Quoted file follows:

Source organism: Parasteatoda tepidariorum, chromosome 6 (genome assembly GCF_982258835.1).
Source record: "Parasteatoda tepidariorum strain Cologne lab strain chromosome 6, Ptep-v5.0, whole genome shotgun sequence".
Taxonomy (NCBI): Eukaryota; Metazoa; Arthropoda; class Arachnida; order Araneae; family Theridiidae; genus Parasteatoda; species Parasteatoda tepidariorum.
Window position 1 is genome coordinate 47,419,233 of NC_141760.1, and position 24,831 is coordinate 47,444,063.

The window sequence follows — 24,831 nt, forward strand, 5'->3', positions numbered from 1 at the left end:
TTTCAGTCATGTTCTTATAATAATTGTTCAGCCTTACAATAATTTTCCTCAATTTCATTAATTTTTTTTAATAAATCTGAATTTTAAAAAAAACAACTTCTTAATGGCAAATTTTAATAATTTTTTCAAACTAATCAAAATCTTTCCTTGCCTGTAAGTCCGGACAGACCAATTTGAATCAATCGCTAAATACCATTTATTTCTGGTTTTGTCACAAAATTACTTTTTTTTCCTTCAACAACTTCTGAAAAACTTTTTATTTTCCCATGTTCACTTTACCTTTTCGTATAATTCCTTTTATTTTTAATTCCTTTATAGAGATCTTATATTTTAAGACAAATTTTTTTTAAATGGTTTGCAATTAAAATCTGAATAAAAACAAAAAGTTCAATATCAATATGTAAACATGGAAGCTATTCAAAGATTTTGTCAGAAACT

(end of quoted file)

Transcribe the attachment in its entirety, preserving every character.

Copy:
Source organism: Parasteatoda tepidariorum, chromosome 6 (genome assembly GCF_982258835.1).
Source record: "Parasteatoda tepidariorum strain Cologne lab strain chromosome 6, Ptep-v5.0, whole genome shotgun sequence".
Taxonomy (NCBI): Eukaryota; Metazoa; Arthropoda; class Arachnida; order Araneae; family Theridiidae; genus Parasteatoda; species Parasteatoda tepidariorum.
Window position 1 is genome coordinate 47,419,233 of NC_141760.1, and position 24,831 is coordinate 47,444,063.

The window sequence follows — 24,831 nt, forward strand, 5'->3', positions numbered from 1 at the left end:
TTTCAGTCATGTTCTTATAATAATTGTTCAGCCTTACAATAATTTTCCTCAATTTCATTAATTTTTTTTAATAAATCTGAATTTTAAAAAAAACAACTTCTTAATGGCAAATTTTAATAATTTTTTCAAACTAATCAAAATCTTTCCTTGCCTGTAAGTCCGGACAGACCAATTTGAATCAATCGCTAAATACCATTTATTTCTGGTTTTGTCACAAAATTACTTTTTTTTCCTTCAACAACTTCTGAAAAACTTTTTATTTTCCCATGTTCACTTTACCTTTTCGTATAATTCCTTTTATTTTTAATTCCTTTATAGAGATCTTATATTTTAAGACAAATTTTTTTTAAATGGTTTGCAATTAAAATCTGAATAAAAACAAAAAGTTCAATATCAATATGTAAACATGGAAGCTATTCAAAGATTTTGTCAGAAACT